A lovely bloke in Second life has been a big support this past week as I hid away from the pressures of my current reality and found solace inside my virtual world.
I went seeking company.
The irony is that I can very well seek the company of Real life friends and family here at home. I can visit flesh and blood people in their homes, or places of work and pour out my heart.
I have done that.
I have done plenty of that. I have poured tears and pain onto the shoulders of loved ones, wetting their clothes and causing their brows to furrow in concern and empathy. I have been supported, loved, honoured, protected, encased, endowed and lifted by the real life love of others.
So why would I seek to deny myself some more of that attention and go looking for it in a 3D cartoonesque landscape with impossible constraints in my ability to hug, hold, sob and be caressed out of this personal pain?
Because inside Second Life, the dichotomy between privacy and intimacy is defined and solved... exactly.
We all know the experience of telling a stranger our life story! Caught up on buses, trains, in planes, on boats or at large communal gatherings! You meet someone and somehow for whatever reason, you find yourself so drawn to them, you admit past sins, current failings, pain, sorrow; story after story of your past, your present and what you hope for in the future. You feel free to express all this and it even surprises you that you can so easily in front of someone you do not know and expect never to know well unless you exchange addresses and phone numbers of course.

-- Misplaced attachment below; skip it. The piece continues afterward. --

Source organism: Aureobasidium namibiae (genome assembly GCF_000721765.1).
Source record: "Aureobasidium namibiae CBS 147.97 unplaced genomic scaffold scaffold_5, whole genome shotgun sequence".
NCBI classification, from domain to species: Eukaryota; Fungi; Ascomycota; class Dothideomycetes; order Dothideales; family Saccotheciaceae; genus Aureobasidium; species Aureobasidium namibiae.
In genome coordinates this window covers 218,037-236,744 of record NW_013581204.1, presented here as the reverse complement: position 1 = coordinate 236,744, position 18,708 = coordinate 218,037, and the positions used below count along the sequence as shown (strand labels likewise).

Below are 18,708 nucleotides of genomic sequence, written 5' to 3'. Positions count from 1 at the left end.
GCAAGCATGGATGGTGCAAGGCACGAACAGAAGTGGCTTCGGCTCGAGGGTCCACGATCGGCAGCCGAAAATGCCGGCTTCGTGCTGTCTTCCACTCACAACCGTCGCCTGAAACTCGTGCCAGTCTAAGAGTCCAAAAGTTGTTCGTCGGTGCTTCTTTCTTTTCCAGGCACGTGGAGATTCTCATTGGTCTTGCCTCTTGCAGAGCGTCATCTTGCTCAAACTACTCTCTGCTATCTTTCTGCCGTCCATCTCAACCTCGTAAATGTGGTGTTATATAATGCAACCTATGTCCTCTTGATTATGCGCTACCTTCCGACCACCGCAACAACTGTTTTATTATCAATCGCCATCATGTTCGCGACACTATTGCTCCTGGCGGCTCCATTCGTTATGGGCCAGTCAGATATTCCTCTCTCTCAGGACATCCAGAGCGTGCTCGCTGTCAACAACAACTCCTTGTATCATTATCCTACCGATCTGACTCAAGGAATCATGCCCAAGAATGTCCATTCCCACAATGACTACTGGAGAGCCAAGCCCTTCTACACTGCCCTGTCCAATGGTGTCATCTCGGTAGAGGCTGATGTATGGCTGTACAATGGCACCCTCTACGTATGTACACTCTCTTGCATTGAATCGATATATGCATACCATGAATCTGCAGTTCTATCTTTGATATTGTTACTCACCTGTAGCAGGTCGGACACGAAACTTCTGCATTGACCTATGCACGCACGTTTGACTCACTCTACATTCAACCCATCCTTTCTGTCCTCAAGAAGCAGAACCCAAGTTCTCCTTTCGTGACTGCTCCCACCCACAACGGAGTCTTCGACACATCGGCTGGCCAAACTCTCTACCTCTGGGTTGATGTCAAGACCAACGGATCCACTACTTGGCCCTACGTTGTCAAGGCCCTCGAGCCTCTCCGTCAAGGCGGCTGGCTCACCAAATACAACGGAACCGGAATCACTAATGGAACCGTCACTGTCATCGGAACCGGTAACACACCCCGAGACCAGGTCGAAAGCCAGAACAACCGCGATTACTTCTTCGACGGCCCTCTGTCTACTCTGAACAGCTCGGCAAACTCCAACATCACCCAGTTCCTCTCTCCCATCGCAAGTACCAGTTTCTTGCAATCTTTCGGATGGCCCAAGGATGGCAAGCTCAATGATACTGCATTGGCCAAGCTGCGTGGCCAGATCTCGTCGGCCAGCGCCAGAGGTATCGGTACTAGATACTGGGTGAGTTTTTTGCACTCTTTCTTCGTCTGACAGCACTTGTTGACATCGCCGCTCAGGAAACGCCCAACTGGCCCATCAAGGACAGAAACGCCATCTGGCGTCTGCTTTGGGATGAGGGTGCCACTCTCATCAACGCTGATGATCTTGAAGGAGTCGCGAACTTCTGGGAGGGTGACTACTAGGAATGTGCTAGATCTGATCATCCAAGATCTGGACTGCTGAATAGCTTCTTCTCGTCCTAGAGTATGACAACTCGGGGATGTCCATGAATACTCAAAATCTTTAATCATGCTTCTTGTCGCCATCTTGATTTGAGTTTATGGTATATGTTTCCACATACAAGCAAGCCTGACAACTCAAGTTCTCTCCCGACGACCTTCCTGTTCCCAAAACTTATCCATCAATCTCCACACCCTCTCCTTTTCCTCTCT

We rarely engage with those same people beyond that first dramatically intimate conversation though. Even when we exchange personal information, it's difficult to justify taking it to the next step... toward the mutual intimacy of repeated friendship. Once we spill our guts on the first meeting, it feels somehow rude to keep up that relationship.
Safety. It's just about safety. Keeping things private and still all the while being able to be intimate.